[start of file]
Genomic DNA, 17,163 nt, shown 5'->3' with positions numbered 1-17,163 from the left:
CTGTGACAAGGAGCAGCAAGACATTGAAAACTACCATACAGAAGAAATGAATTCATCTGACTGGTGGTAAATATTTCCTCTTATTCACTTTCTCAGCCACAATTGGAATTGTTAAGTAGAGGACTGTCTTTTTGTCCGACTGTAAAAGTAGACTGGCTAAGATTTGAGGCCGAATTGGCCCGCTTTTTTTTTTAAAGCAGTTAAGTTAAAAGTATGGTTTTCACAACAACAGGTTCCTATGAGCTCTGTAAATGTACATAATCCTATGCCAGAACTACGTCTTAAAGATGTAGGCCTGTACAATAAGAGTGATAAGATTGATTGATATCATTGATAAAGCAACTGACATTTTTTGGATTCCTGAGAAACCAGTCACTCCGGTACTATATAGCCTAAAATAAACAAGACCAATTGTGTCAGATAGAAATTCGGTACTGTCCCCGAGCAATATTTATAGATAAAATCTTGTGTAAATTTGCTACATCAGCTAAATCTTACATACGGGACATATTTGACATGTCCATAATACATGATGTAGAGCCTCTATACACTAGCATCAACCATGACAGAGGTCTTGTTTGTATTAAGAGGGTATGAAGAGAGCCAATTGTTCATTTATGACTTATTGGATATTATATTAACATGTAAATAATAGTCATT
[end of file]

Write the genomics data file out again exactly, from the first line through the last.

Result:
Genomic DNA, 17,163 nt, shown 5'->3' with positions numbered 1-17,163 from the left:
CTGTGACAAGGAGCAGCAAGACATTGAAAACTACCATACAGAAGAAATGAATTCATCTGACTGGTGGTAAATATTTCCTCTTATTCACTTTCTCAGCCACAATTGGAATTGTTAAGTAGAGGACTGTCTTTTTGTCCGACTGTAAAAGTAGACTGGCTAAGATTTGAGGCCGAATTGGCCCGCTTTTTTTTTTAAAGCAGTTAAGTTAAAAGTATGGTTTTCACAACAACAGGTTCCTATGAGCTCTGTAAATGTACATAATCCTATGCCAGAACTACGTCTTAAAGATGTAGGCCTGTACAATAAGAGTGATAAGATTGATTGATATCATTGATAAAGCAACTGACATTTTTTGGATTCCTGAGAAACCAGTCACTCCGGTACTATATAGCCTAAAATAAACAAGACCAATTGTGTCAGATAGAAATTCGGTACTGTCCCCGAGCAATATTTATAGATAAAATCTTGTGTAAATTTGCTACATCAGCTAAATCTTACATACGGGACATATTTGACATGTCCATAATACATGATGTAGAGCCTCTATACACTAGCATCAACCATGACAGAGGTCTTGTTTGTATTAAGAGGGTATGAAGAGAGCCAATTGTTCATTTATGACTTATTGGATATTATATTAACATGTAAATAATAGTCATT